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Hanwha Eagles Flying High Thanks to Manager Kim In-shik

Posted September. 10, 2005 08:08,   


Kim In-shik (58), the manager of the Hanwha Eagles, is a man who resembles the village chief in the movie “Welcome to Dongmakgol.” He is a man who is barely noticeable, one who quibbles awkwardly, saying, “Anyhow, the village people should be given plenty to eat.”

He is making a sensation these days. He brought in Ji Yeon-kyu from his coaching position in Daejeon High School and turned him into an excellent closer (20 saves as of September 9), and kindled a fire in the unlucky and unwanted Cho Seong-min’s heart and made him achieve his emotional first win.

That is not all he has done. Kim In-cheol, who was abandoned by the Kia Tigers, is now one of his main batters (batting average .290) in Hanwha. But Kim In-shik still denies his role in his team’s resurgence. We met him at his hotel when he came to Incheon for Hanwha’s away game against SK on September 8.

“What is all the fuss about? You are embarrassing me. It is all to their credit; there is nothing I have done. I am called the ‘god of recycling’ and a ‘recycling factory owner?’ Somebody once handed me a copy of the ‘Kim In-shik parody’ that I heard is spreading around the Internet. I don’t know what to say” (laughs).

The “Kim In-shik parody” refers to a parody of the incident where Kim In-shik called Cho Seong-min, who was then a baseball commentator, and said, “What are you doing there? You should be playing baseball. I will send for you in due time, so start training.” Another version is of the rocker-turned baseball player Lee Sang-hoon, where this time Kim says, “A club is not where you belong. I will send for you in due time, so start training.”

Lions manager Sun Dong-ryul, Hanwha Eagles’ coach Choi Dong-won, and soccer player Lee Dong-gook also appear in other versions of the parody series.

Kim In-shik rarely speaks. During training, he walks around the field with his hands behind his back. He does not give off many signs during the match. At the beginning of the season, most experts predicted Hanwha to be one of the bottom teams in the league. As of September 9, however, Hanwha is ranked a solid fourth.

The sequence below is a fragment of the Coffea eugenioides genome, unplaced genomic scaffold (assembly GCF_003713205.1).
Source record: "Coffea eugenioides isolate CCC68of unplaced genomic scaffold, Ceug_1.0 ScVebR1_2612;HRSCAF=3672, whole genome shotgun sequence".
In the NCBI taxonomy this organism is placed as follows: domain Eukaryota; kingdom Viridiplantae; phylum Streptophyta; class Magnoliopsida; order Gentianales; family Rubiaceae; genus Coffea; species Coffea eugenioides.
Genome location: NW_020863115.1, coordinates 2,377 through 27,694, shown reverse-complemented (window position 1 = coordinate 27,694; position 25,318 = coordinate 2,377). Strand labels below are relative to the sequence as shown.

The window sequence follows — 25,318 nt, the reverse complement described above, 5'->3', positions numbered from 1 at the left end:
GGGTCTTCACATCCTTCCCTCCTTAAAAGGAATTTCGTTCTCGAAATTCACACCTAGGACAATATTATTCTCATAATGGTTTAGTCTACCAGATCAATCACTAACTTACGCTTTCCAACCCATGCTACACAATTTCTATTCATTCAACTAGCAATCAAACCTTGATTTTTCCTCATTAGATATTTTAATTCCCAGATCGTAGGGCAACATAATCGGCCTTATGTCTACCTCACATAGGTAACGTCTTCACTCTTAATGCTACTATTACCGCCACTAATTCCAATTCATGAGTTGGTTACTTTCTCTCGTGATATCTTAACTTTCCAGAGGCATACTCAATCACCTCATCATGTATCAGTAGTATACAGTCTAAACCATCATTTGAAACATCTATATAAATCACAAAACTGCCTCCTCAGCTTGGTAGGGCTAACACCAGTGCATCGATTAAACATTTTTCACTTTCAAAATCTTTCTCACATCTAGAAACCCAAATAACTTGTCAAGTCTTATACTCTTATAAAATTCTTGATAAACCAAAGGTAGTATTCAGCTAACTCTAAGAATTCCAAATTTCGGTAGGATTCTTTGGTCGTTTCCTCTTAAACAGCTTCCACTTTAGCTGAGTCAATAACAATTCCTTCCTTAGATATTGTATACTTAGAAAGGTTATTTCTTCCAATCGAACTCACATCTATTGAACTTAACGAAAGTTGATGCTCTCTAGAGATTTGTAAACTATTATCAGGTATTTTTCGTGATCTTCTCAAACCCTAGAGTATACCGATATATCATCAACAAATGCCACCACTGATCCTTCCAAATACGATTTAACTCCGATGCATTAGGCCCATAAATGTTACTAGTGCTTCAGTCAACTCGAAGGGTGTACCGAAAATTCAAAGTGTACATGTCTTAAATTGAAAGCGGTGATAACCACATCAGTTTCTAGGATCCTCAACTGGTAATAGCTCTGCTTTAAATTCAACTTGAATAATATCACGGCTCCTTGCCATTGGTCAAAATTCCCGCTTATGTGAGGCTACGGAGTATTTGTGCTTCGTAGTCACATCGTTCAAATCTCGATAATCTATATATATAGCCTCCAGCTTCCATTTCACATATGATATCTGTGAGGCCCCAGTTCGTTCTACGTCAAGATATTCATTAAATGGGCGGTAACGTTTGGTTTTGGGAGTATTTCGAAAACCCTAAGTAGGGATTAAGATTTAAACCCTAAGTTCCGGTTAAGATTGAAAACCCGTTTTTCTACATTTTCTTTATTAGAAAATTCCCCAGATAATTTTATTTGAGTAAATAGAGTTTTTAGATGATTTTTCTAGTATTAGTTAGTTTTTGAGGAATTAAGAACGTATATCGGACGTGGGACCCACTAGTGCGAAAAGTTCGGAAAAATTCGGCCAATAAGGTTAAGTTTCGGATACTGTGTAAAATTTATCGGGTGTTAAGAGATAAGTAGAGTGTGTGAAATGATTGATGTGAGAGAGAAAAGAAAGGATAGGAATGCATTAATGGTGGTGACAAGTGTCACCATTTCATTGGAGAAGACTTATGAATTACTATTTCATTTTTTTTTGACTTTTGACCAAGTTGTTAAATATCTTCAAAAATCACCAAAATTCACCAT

“A strategy without strategy is the best strategy. Whether the ball count is three balls or one strike and three balls, I tell the hitter to do whatever he wants. If I order strategy in that situation, the hitter is forced to swing even if a bad ball comes. A ball can be hit well only if the hitter is in a comfortable state of mind. I am most proud of the fact that Hanwha in currently the league leader in homeruns.”

He believes in his players. Even if a player continues to make errors, he bears it. He keeps worrying, but when that player inevitably does something right, he turns around and gives him a huge smile.

“When I was manager of the SBW Raiders, Kim Won-hyung (now with SK), who was then on a nine-game losing streak, faced off against Sun Dong-ryul, the best pitcher of that time, and won 1-0. The thought of it still excites me. I had wanted to bring him up as one of top pitchers for SBW. As expected, Kim Won-hyung was wonderful from then on.”

This is a manager who trusts a pitcher and sends him out to start a game even when he is on a nine-game losing streak. He is excellent at training people. It is said that praise can make a dolphin dance, but it seems that trust can even induce dancing from the dead.

Hwa-Sung Kim mars@donga.com